Argues that civil liberties have eroded since the September 11 terrorist attacks and presents case studies of two men who were casualties of post-9/11 counterterrorism measures.
A Wider Range makes an exciting new addition to Victorian cultural studies by examining the multifarious forms of writing that emerged out of Victorian women's travels throughout the wider world. Looking closely at representative examples of Victorian women's published accounts of their travels, Frawley argues that many of these women conceived of foreign lands as sites in which to situate their bid for public authority and cultural credibility. While this travel writing reveals the imaginative investments that Victorians made in the wider world, it also exposes the extent to which women used these imaginative investments to professional advantage, finding in different places opportunities for personal and professional self-fashioning. After an introduction that surveys the field of women's travel writing and places it within current thinking about Victorian configurations of gender and genre, Maria H. Frawley studies the kinds of professional identities cultivated in this literature. Two chapters focus on the major bodies of women's travel writing, those written by tourist women and those written by women who constructed identities as adventuresses. These chapers include discussion of travel writing by such major figures as Mary Shelley, Isabella Bird Bishop, and Mary Kingsley as well as that of less-known travel writers such as Charlotte Eaton, Frances Elliot, Amelia Edwards, and Florence Dixie. She then assesses the work of more select groups of women, including Harriet Martineau, Anna Jameson, Lady Eastlake, and Frances Power Cobbe, who used their travel experiences to fashion professional identities as sociologists, ethnologists, historians, and art historians. "These women discovered that they could use their writing as a forum to rethink the doctrine of `separate spheres,'" Frawley argues. Taken cumulatively, their work represents an unprecedented effort to cross psychological and institutional barriers perceived to be so central to Victorian culture. Despite - or perhaps because of - its noncanonical status, this literature challenges the stability of the "separate sphere" ideology that dominatcs thinking about Victorian women, their writing, and their culture. A Wider Range is certain to be of interest to anyone interested in Victorian literature, gender studies, and cultural studies.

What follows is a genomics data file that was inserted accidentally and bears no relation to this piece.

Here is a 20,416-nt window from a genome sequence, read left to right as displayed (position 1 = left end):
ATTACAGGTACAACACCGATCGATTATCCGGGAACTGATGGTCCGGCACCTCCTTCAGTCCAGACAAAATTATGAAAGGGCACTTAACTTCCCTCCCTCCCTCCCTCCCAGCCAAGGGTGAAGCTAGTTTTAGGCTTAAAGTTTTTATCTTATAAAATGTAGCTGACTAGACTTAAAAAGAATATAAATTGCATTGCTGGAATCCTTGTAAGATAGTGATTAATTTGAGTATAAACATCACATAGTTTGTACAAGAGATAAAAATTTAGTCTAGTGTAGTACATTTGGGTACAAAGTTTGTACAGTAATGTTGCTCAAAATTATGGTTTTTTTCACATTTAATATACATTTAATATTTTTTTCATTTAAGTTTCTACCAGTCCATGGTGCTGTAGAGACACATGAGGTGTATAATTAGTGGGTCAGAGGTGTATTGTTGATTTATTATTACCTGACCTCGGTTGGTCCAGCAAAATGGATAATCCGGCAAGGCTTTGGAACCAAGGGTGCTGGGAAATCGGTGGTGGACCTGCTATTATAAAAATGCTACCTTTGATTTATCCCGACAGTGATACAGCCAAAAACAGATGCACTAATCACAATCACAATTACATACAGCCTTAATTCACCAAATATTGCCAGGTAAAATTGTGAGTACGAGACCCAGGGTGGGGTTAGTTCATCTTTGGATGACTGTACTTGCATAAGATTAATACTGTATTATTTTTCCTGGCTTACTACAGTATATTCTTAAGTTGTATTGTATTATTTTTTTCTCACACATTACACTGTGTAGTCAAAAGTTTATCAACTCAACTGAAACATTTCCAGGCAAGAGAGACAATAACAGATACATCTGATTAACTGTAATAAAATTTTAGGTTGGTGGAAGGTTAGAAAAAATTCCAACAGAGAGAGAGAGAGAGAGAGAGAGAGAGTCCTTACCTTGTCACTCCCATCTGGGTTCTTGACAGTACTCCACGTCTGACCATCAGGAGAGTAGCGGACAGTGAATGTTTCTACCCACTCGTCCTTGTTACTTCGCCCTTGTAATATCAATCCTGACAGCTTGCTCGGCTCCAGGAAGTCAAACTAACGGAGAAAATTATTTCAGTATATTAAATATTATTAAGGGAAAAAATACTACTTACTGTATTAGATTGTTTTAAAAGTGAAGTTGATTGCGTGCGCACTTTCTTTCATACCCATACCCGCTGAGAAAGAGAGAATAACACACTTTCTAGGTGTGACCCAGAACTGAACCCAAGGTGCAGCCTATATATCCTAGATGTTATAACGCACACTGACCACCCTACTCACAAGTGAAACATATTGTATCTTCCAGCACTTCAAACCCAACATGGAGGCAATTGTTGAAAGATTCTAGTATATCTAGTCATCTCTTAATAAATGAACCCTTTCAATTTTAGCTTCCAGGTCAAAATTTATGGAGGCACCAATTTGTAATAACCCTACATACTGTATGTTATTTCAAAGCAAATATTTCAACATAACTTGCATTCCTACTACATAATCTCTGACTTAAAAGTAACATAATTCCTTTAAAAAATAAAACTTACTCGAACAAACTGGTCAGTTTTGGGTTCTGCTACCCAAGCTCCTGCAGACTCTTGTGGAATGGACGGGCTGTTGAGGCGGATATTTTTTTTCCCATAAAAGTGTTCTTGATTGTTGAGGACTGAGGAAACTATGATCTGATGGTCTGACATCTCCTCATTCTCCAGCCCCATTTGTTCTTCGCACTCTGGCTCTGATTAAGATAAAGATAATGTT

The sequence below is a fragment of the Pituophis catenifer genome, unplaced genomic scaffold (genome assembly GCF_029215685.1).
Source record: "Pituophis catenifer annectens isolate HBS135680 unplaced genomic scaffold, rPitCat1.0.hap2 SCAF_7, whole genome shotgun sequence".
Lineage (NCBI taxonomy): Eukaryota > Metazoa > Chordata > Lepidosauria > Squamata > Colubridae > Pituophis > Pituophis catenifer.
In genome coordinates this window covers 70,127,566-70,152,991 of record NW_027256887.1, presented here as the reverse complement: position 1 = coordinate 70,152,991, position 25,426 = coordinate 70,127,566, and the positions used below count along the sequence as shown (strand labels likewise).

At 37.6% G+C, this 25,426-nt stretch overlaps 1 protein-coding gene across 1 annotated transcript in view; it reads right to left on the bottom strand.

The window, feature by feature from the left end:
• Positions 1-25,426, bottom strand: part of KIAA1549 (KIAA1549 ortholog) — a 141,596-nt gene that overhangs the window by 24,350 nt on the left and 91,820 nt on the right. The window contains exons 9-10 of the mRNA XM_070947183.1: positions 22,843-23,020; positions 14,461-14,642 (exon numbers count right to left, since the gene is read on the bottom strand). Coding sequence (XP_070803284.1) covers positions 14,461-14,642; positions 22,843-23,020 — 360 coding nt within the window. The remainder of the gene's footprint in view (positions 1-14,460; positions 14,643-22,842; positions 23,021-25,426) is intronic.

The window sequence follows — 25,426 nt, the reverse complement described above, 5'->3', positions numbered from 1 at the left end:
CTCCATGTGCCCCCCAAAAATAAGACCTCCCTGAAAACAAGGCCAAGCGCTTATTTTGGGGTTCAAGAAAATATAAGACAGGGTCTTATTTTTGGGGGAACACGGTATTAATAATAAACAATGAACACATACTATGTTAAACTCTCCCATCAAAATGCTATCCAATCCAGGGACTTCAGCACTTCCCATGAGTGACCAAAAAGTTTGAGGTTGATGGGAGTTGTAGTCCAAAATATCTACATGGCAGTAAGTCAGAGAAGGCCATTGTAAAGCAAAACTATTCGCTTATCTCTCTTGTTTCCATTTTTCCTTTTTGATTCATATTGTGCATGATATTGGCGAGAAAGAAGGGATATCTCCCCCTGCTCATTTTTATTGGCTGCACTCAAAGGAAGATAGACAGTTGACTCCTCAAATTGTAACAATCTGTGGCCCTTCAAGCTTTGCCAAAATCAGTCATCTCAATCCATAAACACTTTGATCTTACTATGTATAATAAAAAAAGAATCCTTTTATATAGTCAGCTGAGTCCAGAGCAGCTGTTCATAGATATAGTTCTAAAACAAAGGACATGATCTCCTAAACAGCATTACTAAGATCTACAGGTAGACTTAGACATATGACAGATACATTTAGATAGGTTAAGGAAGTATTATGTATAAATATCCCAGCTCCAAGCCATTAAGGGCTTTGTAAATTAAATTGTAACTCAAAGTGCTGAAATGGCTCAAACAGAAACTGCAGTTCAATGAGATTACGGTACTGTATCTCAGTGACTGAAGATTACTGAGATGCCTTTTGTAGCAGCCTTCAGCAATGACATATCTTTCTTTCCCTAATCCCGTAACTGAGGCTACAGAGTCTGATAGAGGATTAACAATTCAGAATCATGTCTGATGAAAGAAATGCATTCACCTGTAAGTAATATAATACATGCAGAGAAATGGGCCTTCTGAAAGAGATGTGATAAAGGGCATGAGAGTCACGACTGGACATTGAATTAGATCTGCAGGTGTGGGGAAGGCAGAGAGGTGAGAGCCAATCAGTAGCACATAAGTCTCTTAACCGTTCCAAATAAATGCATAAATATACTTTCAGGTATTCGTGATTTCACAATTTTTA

Martin Buber’s philosophy of dialogue sought to express the human experience through the ways in which we encounter and interact with others. His "I-Thou" theory of dialogue and "I-It" theory of monologue expressed ways of understanding one’s place in the world in relation to others, objects, and especially God. Buber died in 1965, leaving behind a vast library of writings and ardent students and scholars eager to engage with his ideas. One of these scholars is Maurice Friedman. This text considers the professional relationship Friedman had with Martin Buber and presents it as one based on translating, interpreting, and intellectual curiosity. Beginning in the summer of 1950 and ending with Buber’s death, the book takes the reader through Buber’s three visits to America, his wife’s death, the author’s stay in Jerusalem, and the articulation of Buber’s culminating philosophy of the interhuman. To trace this chronology, the author draws extensively on his personal collection of letters exchanged with Buber. This is a close and meditative consideration of a deeply intellectual friendship shared between two extraordinary thinkers.
Massey recounts the young Laurens's wartime record - a riveting tale in its own right - and finds that even more remarkable than his military escapades were his revolutionary ideas concerning the rights of African Americans."--BOOK JACKET.